called refractive index of second medium with respect to first.
Sin i
--------------------- = n21
sin r
 if motion of light is in reverse direction means from medium 2
to medium 1, refractive index is reversible
n12 = sin r/ sin i = 1/n21



if velocity of light is v1 in first medium and v2 in second
medium,
n21 = velocity of light in first medium(v1)/ velocity of
light in second medium (v2)
Refractive index of water is 4/3 and glass is
3/2 with respect to air. What is refractive of
glass with respect to water.
Ans;- refractive index of air , n1 = 1.00
 Thus, refractive index of water w.r.t. air, n21 =
n2 = 4/3
 Refractive index of glass w.r.t. air = n31 = n3
= 3/2
 Refractive index of glass w.r.t water = n32
 n32 = n31 x n12 = n31/ n21 = n3/n2 =
(3/2)/(4/3) = 9/8 = 1.125
RULES FOR IMAGE FORMATION IN
SPHERICAL LENSES
1)
2)
A ray from the object parallel to the principal
axis after refraction passes through the
second principal focus F2 ( in a convex lens)
or appears to diverge ( in a concave lens)
from the first principal focus F1
A ray of light passing through the first
principal focus ( in a convex lens), or
appearing to meet at it ( in a concave lens)
emerges parallel to the principal axis after
refraction.
3) A ray of light passing through the optical
centre of the lens, emerges without any
deviation after refraction.
IMAGE FORMATION BY CONVEX
LENS
position of
the object
Position of
the image
Size of the
image
Nature of the
image
At infinity
At the focus
F2
Highly
Diminished
Real and
Inverted
Beyond 2F1 Between F2
and 2F2
Diminished
Real and
Inverted
At 2F1
Same size
Real and
Inverted
Between F1 Beyond 2F2
and 2F1
Enlarged
Real and
Inverted
At F1
Highly
enlarged
Enlarged
Real and
Inverted
At F2
At infinity
Between F1 On the same
and O
side of lens
Virtual and irect
IMAGE FORMATION IN CONVEX
LENS

CONVEX LENS
M
C
A
B’
B
2F1
F1
O
F2
A
A’
N
LENS FORMULA
M
C
A
B’
B
2F1
F1
O
F2
2F2
A’
N
Here object distance = OB = -u
 Image distance
= OB’ = v
 Focal length
= OF2= f
 AB = OC
 ∆ ABO ~ ∆ A’B’O are similar
 A’B’/AB = OB’/OB = v/-u ……….eq. –(i)
 Similarly ∆ OCE2 ~ ∆A’B’F2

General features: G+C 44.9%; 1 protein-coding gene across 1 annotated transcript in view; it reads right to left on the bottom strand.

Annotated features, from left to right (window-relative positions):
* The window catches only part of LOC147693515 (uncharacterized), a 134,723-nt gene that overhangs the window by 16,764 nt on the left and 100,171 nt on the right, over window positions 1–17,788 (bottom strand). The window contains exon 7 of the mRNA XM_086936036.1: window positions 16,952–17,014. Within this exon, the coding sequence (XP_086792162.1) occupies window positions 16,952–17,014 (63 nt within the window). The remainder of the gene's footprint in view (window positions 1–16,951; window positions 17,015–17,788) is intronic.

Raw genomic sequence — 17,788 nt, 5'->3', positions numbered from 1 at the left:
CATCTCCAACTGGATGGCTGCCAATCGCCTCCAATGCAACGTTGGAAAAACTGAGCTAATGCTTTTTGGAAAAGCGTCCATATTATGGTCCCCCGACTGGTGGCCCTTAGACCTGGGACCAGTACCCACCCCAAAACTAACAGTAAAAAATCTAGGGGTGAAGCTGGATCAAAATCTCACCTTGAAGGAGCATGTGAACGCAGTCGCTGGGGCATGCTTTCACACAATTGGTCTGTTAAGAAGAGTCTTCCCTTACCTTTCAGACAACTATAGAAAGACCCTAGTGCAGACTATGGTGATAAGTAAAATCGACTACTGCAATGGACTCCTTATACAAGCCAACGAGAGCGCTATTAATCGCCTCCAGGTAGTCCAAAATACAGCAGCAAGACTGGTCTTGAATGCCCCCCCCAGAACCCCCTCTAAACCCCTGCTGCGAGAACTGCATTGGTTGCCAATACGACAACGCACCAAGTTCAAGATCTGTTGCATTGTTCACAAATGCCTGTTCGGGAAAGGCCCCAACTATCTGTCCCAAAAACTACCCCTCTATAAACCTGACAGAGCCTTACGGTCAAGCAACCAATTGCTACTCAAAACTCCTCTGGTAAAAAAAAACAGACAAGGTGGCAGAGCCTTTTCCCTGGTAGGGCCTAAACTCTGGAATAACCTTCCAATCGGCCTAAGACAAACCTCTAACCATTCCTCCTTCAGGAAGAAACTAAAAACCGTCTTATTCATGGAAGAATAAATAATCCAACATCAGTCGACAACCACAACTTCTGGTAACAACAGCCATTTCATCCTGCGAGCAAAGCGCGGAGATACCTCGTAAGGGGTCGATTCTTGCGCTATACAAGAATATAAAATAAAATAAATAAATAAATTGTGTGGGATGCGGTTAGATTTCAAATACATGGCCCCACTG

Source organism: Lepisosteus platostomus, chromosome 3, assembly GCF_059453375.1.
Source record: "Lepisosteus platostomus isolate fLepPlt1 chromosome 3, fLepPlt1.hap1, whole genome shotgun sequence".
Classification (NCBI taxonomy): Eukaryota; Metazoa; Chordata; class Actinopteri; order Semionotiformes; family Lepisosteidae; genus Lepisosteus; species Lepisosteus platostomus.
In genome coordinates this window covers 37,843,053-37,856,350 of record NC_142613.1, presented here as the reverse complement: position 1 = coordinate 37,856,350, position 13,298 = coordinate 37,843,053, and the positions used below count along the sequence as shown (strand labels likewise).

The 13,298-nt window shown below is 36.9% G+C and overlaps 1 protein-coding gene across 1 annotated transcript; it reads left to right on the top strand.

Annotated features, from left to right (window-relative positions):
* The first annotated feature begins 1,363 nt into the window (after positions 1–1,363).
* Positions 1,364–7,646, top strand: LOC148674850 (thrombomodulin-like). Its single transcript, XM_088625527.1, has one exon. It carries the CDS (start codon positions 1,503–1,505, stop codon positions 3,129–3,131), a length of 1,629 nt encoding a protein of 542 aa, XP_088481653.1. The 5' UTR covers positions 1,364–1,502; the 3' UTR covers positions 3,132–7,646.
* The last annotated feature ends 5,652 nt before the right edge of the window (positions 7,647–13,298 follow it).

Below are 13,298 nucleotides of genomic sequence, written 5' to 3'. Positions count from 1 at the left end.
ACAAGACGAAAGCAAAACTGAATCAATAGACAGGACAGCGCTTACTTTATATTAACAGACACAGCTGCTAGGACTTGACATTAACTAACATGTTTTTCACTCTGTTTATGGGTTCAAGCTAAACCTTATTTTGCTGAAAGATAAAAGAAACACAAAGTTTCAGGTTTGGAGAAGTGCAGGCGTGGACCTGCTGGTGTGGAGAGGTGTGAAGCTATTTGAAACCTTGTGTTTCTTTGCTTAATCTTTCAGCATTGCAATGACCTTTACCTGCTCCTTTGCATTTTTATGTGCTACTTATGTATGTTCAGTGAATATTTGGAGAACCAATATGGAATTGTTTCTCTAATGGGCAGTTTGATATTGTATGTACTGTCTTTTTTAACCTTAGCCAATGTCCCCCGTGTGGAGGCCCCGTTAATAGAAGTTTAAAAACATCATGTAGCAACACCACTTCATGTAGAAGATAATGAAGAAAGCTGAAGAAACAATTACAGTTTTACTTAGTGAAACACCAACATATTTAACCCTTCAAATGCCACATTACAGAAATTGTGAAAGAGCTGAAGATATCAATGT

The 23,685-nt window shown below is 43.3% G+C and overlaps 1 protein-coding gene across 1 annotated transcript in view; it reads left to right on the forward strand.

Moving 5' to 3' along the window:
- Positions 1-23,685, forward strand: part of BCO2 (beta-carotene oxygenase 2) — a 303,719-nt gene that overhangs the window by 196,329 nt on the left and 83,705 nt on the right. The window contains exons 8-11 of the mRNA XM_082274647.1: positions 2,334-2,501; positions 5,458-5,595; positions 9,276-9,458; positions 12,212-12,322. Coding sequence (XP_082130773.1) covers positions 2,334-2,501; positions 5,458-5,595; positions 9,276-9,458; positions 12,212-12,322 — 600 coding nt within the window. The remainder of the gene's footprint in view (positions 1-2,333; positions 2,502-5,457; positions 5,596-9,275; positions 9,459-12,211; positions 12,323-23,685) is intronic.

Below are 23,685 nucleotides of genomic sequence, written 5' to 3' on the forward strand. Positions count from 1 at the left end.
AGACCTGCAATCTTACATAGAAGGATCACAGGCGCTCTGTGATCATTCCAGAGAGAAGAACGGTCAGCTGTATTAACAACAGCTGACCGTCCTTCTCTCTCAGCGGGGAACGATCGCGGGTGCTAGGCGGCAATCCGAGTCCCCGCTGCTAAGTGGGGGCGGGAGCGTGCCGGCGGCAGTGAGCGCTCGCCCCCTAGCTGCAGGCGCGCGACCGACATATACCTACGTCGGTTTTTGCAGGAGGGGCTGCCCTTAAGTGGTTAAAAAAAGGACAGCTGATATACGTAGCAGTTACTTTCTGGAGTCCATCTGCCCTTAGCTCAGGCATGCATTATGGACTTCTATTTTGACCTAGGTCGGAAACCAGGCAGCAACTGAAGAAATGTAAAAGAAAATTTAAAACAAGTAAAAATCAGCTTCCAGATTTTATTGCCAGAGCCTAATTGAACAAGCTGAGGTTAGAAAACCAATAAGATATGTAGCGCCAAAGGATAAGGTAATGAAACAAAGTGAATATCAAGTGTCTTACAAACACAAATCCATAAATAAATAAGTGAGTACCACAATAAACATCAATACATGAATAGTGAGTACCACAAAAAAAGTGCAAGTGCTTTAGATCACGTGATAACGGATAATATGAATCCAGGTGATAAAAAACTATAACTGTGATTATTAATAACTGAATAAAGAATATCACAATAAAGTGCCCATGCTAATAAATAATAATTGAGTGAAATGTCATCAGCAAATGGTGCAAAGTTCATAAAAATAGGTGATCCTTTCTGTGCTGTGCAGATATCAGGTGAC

 A’B’/OC = F2B’/OF2, As AB = OC, then
 A’B’/AB = F2B’/OF2 = ( OB’- OF2)/OF2 = (v-f)/f

……..eq. – (ii)

From eq. (i) & (ii) we get, -v/u = v-f/f
 On cross multiplication and dividing both sides
by uvf, we get,

1/v – 1/u = 1/f
IMAGE FORMATION IN CONCAVE
LENS
2F1
F1
O
Object is at infinity and the image is at F1
When the object is between O and
Infinity
A
A'
2F1
B
F1 B’
O
Image formation in concave lens
Position of
the object
Position of
the image
Size of the
image
Nature of
the image
At infinity
At focus F1
Highly
diminished,
point sized
Virtual and
erect
Between
infinity and
optical
centre O of
the lens
Between
focus F1 and Diminished
optical centre
O
Virtual and
erect.
POWER OF A LENS
The power of a lens is a measure of the degree
of convergence or divergence of light rays
falling on it.
 The power is defined as the reciprocal of its
focal length (f) as
 P = 1/f
 The SI unit of power of a lens is dioptre
denoted by symbol D.
 If f is expressed in metres so that 1 D= 1m-1

Human Eye
Different parts of Human eye are as follows:








Retina
Pupil
Iris
Aqueous humour
Vitreous humour
Cornea
Lens
Cilliary muscle
Suspensory ligament
Choroid
 Blind spot
 Optic nerve
 fovea

SIMPLE MICROSCOPE
A
simple microscope is a convex lens of
short focal length. It is also called
magnifying lens.
 The convex lens is held near the object to
be magnified, such that it is in between